Infiltration of immune effector cells in tumors is critical for antitumor immune responses. However, what regulates immune cell infiltration of tumors remains to be identfied. Stat3 is constitutively activated with high frequency in diverse cancers, promoting tumor cell growth and survival. Blocking Stat3 signaling in tumors in vivo results in tumor growth inhibition that involves killing of nontransfected tumor cells and infiltration of immune effector cells, suggesting that Stat3 activity in tumor cells might affect immune cell recruitment. However, dying tumor cells can also attract immune cells. In this study, we show in isogenic murine melanomas that natural Stat3 activity is associated with tumor growth and reduction of T cell infiltration. Blocking Stat3 signaling in the melanoma cells containing high Stat3 activity results in expression of multiple chemoattractants, leading to increased migration of lymphocytes, NK cells, neutrophils, and macrophages. In addition, blocking Stat3 triggers tumor cells to produce soluble factors capable of activating macrophage production of NO in vitro and in vivo. TNF-α and IFN-β, which are secreted by Stat3-inhiblted tumor cells, are able to activate macrophage NO production, whereas neutralizing TNF-α in the tumor supernatant from Stat3-blocked tumor cells abrogates nitrite production. Moreover, interrupting Stat3 signaling in tumor cells leads to macrophage-mediated, nitrite-dependent cytostatic activity against nontransduced tumor cells. These results suggest that tumor Stat3 activity affects recruitment of diverse immune effectors and it can be manipulated to activate the effector phase of innate immune responses.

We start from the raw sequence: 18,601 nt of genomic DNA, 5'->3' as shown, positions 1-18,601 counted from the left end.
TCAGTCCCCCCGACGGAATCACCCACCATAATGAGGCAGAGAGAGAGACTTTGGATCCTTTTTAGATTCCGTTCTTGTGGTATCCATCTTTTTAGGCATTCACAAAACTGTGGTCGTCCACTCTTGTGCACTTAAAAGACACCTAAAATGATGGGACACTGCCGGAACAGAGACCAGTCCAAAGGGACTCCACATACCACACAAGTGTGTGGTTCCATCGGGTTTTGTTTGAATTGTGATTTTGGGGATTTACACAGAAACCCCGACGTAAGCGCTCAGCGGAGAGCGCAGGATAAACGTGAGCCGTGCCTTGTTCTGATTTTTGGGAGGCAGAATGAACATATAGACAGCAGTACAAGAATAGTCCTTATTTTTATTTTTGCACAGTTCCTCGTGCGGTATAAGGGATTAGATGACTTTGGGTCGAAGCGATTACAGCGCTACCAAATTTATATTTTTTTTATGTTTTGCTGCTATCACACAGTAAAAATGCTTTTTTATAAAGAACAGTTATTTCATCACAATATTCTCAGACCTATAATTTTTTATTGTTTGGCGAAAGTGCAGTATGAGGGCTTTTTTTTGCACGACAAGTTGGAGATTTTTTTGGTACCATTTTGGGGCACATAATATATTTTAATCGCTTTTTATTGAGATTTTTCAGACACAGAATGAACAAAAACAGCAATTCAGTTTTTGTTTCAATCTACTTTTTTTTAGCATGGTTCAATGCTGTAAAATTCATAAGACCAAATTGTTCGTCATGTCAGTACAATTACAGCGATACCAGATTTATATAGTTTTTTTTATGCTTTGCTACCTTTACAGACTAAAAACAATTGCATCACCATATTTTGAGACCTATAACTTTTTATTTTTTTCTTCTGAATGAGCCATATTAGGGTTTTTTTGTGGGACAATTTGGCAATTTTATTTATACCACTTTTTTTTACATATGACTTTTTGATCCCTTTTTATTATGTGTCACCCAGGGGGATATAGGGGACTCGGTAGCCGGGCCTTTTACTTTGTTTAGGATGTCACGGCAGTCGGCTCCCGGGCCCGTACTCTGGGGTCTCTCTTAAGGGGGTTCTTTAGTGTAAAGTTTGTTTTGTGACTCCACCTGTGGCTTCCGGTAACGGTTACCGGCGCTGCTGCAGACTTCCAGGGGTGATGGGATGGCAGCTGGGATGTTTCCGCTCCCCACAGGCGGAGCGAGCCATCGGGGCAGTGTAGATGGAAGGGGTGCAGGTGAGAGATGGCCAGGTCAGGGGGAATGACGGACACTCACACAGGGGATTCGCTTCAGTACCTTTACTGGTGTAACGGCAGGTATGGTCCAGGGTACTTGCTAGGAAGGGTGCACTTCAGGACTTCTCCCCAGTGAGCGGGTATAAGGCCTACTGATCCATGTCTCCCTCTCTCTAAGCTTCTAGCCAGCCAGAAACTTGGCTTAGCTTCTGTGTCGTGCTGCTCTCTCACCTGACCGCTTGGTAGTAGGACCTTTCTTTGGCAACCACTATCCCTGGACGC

ASJC Scopus subject areas
- Immunology and Allergy